(BIVN) – All is quiet on Kilauea Volcano. Seismicity remains low, ground deformation is negligible, and sulfur dioxide emission rates are drastically reduced.
On the lower East Rift Zone, there is no red lava to be seen. Recent drone video posted by the USGS Hawaiian Volcano Observatory shows no incandescence within Fissure 8, although the cone continues to fume.
Scientists say they do not see any deformation patterns that would be consistent with rift opening or closing. If the subsurface magma intrusion is cooling, scientists say, those effects are not yet strong enough to be detectable.
The dramatic transformation along the Puna shoreline can now be better seen in the absence of a laze plume. Long stretches of black sand beach have been created along Kapoho and also at Pohoiki. The boat ramp that survived the lava flow is now buried in sand.
Travel in the area is still restricted. However, the following checkpoint changes will take effect on Friday, August 31, 2018 at 6 p.m.:
- The checkpoint will be removed at Highway 137 at Papaya Farms Road;
- The checkpoint will be removed at Highway 137 in Opihikao;
- The checkpoint on Highway 130 on Leilani Street will be maintained, with access only to residents, officials and authorized personnel with placards;
- The checkpoint on Highway 132 at the “Y” intersection in Nanawale will be maintained, with access only to residents, officials and authorized personnel with placards.
On Friday, Mayor Harry Kim signed a Fourth Supplementary Emergency Proclamation, finding that “the lava field created by the present eruptive event of May 3, 2018 and further depicted in Exhibit ‘A’, is a dangerous area and condition and therefore, the public should not be traversing it.”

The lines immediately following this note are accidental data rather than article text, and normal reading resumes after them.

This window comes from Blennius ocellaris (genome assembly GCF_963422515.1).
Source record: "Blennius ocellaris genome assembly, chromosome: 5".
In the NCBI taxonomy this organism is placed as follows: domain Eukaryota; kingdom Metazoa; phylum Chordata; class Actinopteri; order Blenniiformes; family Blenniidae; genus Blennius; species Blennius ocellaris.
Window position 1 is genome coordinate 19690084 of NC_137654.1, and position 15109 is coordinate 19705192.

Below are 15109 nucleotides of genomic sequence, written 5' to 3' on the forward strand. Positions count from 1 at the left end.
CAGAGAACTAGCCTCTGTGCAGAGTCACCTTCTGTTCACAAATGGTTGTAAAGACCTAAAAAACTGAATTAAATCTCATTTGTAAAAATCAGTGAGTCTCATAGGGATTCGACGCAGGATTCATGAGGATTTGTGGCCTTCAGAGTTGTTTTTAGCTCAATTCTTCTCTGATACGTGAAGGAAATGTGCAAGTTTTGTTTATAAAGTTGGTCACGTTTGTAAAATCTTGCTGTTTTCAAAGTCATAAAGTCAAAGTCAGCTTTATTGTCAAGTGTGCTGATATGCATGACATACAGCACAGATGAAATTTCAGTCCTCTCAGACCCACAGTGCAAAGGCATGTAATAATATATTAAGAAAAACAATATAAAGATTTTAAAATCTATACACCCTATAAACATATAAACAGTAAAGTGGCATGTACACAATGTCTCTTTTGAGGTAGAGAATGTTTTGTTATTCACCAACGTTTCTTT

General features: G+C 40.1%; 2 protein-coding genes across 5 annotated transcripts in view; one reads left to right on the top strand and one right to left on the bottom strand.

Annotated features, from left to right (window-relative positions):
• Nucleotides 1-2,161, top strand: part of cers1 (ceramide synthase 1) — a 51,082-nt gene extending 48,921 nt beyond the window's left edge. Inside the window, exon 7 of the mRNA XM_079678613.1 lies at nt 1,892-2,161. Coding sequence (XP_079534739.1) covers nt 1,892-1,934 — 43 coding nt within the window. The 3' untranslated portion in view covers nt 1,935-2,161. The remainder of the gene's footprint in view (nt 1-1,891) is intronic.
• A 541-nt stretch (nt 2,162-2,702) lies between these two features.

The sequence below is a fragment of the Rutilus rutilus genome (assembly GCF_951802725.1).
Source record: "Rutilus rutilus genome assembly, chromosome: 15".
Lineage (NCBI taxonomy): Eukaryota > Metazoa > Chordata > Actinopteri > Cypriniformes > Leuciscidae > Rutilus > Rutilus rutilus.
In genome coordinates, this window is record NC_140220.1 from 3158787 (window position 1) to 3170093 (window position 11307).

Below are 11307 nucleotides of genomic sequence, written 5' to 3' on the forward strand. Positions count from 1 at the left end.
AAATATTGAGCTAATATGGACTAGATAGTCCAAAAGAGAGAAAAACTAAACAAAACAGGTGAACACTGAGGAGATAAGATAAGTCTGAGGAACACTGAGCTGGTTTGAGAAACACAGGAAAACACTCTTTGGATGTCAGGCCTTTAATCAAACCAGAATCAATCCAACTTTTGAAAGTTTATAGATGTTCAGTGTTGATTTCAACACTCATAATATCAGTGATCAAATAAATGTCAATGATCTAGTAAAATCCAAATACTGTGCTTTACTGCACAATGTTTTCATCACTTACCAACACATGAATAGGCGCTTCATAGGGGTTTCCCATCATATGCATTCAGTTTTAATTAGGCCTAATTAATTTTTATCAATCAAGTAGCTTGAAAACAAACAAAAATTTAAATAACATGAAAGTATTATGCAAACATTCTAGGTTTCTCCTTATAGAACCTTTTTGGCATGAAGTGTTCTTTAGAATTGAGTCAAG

The Proclamation declares all prior proclamations remain in effect, and the public is prohibited from entering or congregating within 50 yards of the lava field, unless otherwise authorized by Hawaii Civil Defense Agency.
“Please be aware that the community needs to respect the private property rights of the residents in the lava zone, and trespassers will be prosecuted,” a County news release stated.
The mandatory evacuation area in Leilani Estates is still in place. Many residents remain in a state of limbo, unable to return to their homes in the evacuation zone.
The Hawai‘i County Department of Parks and Recreation announced the Pahoa Emergency Evacuation Shelter will cease operations at noon on September 17. There are still about 45 evacuees left in the shelter, and the county says it will assist them with transitional housing plans. At one point, the shelter housed over 550 evacuees who were displaced by the eruption. Officials say it has been the longest running emergency shelter in the history of Hawai‘i.
“We’re working with the American Red Cross, Salvation Army, Hope Services, the Office of Housing and Development, the Office of Aging, and FEMA to assist the remaining shelter residents with housing transition plans,” said Roxcie Waltjen, Director of Parks and Recreation. “I’m hopeful that those remaining in the shelter will take the utmost advantage of the services being offered in resolving their housing issues.”
The U.S. Small Business Administration has approved more than $30 million in federal disaster loans for Hawaii businesses and residents impacted by the Kilauea volcanic eruption.